Table 4

Effectiveness of interventions on primary and secondary outcomes

Study (year)Quality ratingEffect on mental health outcomes
Welfare and advice services located in healthcare settings
Abbott and Hobby (2000)53LowFor participants with increased income after 6 months (n=48), improved mean scores for some SF-36 domains: vitality (pre: 20.8, post: 28.5, t=3.3, p=0.002), emotional role functioning (pre: 36.8, post: 51.4, t=2.2, p=0.037) and mental health (pre: 45.9, post: 53.1, t=2.9, p=0.005), but not social functioning (pre: 29.4, post: 32.0, p>0.05). No improvements observed at 6 months in participants without increased income (n=20), or in either group after 12 months.
Caiels and Thurston (2005)56LowFor those participants who complete preintervention and postintervention questionnaires (n=81), no change in SF-12 score (pre: mean=34.1, post: mean=35.6, p=0.335). Over the 12-month period, £356 754 gained on behalf of clients.
Abbott et al (2006)54LowAt 6-month follow-up, no improvements in SF-36 domains (vitality, social functioning, emotional role and mental health) among those who saw an increase in income following participation (n=160) compared with those who did not (n=84). At 12-month follow-up, improvements observed in emotional role (adjusted mean difference: 16.37 (2.72–30.01), p=0.02) and mental health (adjusted mean difference: 6.85 (0.72–12.98), p=0.03) for participants with increased income (n=134), compared with those who did not (n=50). No change in vitality and social functioning scores between the two groups.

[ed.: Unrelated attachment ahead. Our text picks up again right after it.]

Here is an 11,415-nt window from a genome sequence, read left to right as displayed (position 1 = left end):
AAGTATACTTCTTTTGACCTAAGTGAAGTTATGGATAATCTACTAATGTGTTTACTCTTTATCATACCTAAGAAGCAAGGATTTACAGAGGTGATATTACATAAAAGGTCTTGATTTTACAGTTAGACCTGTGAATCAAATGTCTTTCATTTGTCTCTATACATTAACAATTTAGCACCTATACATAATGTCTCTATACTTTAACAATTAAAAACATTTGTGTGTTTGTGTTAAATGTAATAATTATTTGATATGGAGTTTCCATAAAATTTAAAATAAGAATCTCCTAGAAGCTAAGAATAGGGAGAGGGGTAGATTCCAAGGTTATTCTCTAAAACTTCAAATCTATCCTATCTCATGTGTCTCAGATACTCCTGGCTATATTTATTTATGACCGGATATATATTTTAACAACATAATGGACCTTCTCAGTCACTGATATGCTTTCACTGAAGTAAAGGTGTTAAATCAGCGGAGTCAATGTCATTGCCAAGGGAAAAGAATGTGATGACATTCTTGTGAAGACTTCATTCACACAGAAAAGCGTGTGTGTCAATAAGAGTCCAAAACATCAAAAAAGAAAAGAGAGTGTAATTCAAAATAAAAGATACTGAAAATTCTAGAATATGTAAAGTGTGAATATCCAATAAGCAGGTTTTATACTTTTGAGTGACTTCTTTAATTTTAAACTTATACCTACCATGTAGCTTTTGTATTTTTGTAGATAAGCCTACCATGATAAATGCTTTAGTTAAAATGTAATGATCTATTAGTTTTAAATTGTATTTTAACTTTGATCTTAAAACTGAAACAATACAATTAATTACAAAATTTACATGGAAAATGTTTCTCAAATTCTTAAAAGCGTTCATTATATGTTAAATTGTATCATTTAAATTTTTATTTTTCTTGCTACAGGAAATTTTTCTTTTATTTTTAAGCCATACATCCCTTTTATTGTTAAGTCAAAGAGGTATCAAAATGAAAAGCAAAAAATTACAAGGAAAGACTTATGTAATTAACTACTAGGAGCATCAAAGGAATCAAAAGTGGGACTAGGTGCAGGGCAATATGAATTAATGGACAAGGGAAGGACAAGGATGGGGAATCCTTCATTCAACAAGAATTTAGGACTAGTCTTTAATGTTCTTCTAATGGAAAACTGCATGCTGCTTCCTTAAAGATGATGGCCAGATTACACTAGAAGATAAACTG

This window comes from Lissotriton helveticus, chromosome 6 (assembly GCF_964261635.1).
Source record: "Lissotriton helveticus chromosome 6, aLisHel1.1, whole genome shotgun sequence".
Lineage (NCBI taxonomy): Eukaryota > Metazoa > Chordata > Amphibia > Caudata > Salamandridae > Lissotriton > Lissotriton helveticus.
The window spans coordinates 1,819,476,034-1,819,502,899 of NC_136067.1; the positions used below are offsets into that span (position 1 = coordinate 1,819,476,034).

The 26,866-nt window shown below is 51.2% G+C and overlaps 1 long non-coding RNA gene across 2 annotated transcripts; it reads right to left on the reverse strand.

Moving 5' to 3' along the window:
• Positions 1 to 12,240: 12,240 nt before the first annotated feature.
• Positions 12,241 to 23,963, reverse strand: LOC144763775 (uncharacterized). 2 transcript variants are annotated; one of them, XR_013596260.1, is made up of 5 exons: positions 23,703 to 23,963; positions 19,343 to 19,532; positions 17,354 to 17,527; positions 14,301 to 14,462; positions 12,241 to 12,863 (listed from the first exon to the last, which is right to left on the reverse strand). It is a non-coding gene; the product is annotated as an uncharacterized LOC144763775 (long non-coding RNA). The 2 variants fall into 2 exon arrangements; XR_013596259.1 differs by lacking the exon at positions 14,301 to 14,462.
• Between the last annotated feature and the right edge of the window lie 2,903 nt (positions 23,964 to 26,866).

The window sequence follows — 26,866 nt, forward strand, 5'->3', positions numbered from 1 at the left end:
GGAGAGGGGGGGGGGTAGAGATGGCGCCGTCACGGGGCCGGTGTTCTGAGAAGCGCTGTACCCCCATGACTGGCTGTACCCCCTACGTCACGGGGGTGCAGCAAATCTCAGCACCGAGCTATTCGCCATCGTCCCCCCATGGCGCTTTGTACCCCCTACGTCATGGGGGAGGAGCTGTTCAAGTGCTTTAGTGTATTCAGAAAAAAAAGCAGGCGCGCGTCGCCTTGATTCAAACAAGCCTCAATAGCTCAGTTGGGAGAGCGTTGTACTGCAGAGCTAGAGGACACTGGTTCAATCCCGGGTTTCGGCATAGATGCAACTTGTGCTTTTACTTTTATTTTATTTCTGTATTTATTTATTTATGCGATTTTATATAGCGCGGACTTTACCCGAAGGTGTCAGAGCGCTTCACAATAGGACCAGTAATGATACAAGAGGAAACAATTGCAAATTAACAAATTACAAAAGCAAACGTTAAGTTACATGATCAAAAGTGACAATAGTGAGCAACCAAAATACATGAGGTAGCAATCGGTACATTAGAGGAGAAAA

Harris (2013)57LowImprovements in mean emotional well-being scores (preadvice: 47.8, postadvice: 61.3, t=3.3, p=0.001) and role limitation due to emotional problems (preadvice: 35.1, postadvice: 62.2, t=3.2, p=0.002) observed at case closure (n=65). 35% of participants achieved financial gains during the programme (mean gain £4686 per benefiting client). 17 weeks of staff time saved over the 3-year study period, resulting in an annual savings of £8700.
Ryan et al (2012)55LowCompared with baseline, participants (n=67) reported decreased stress (mean difference: 8.1, p<0.001) and increased well-being (mean difference: 1.8, p<0.001) after participation in the programme.
Krska et al (2013)52LowIn the 6-month period following participation, no changes observed in mean number of primary care mental health appointments, mental health referrals or antidepressant prescriptions per patient. However, a decrease was observed in mean prescriptions for hypnotics/anxiolytics per patient (−0.16, p<0.05).
Woodhead et al (2017)50ModerateOverall, no evidence of effect on probable common mental disorder or well-being. However, relative to controls, probable common mental disorder reduced for female (rOR=0.37 (95% CI 0.20 to 0.70)) and Black advice recipients (rOR=0.09 (95% CI 0.03 to 0.28)). Well-being increased for participants who received a positive outcome from the advice service (β coefficient=1.29, 95% CI 0.25 to 2.32, p=0.015).
No evidence that the intervention impacted 3-month, self-reported consultation frequency. £2689 average financial gain per participant over the study period. £15 income gain per £1 provided by the funder.